After landing on the Isle of Man over 20 years ago, Microgaming has teamed up with Manx Wildlife Trust to plant a microforest to the south of the island.It was back in April 2001 Microgaming chose to base their operations in the Isle of Man, and have since played an active role in community projects and charitable incentives.
Initially, Microgaming has donated 1,500 tree saplings to the microforest project with 80 volunteers of Microgaming staff members to help plant the new saplings. During the 8th and 9th of October, the group of Microgaming staff volunteers joined volunteers from the Manx Wildlife Trust to plant various native species including thorny shrubs like Hawthorne and wild roses, and fast-growing native trees such as Birch and Aspen, and Oak. Another reason for planting this type of tree and hedgerow saplings is the low maintenance value.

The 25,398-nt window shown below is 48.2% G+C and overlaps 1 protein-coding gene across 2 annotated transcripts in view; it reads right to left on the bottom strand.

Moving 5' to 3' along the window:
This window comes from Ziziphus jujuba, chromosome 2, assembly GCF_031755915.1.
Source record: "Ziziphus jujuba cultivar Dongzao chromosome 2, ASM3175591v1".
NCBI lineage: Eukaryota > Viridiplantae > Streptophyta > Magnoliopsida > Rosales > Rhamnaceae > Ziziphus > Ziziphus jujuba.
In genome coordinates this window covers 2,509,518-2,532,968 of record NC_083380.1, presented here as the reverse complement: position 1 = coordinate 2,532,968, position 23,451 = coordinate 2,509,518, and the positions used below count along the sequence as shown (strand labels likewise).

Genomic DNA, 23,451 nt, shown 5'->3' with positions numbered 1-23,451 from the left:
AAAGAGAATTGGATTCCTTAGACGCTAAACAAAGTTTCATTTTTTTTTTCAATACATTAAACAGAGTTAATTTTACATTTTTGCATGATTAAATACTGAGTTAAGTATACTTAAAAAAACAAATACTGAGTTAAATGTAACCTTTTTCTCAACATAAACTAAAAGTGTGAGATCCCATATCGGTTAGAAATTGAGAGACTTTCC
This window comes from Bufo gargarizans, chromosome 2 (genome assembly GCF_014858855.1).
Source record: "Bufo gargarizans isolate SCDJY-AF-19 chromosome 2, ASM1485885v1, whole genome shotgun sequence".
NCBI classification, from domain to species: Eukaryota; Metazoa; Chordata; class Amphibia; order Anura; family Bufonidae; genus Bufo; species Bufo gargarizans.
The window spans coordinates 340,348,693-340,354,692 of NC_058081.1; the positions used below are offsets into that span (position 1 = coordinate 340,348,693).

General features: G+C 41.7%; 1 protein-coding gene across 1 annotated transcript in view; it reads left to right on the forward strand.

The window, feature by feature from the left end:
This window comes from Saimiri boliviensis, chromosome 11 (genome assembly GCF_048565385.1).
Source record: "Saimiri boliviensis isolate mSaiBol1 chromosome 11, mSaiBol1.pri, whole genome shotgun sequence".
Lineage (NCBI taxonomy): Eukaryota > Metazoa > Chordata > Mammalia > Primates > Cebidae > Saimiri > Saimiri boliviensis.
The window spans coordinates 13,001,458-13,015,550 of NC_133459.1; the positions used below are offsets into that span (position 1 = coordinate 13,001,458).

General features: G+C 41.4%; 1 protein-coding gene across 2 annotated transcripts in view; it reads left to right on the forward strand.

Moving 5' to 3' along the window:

The microforest is designed to support biodiversity and new habitats for local wildlife. Within 20 years this scrubland with its tiny saplings will emerge into an Oak woodland.During and after the planting of the saplings, rainfall hasd been quite low so in stepped the Rushen Fire Service who pumped over 5,000 litres of water on the site. The local Southern Nomads RUFC are located near to the site supplied parking and facilities for the team of volunteers.John Coleman CEO at Microgaming said, “As we come to the end of our 20-year celebrations, I’m proud that Microgaming can support a project that will benefit our island for many more decades. Huge thanks to everyone who mucked in to bring the microforest to life – together, you have helped plant a legacy that will last for years to come.” Andree Dubbeldham, Officer for Manx Wildlife Trust said, “The new microforest is the first piece of a massive nature jigsaw that will take shape on land owned by Rushen and Arbory Commissioners over the coming years. The microforest’s location close to the Port Erin and Port St Mary means that it will not only bring wildlife into a suburban area, but it will also attract people out into nature, delivering the associated physical and mental health benefits. Children and adults alike will be able to enjoy the space for centuries.”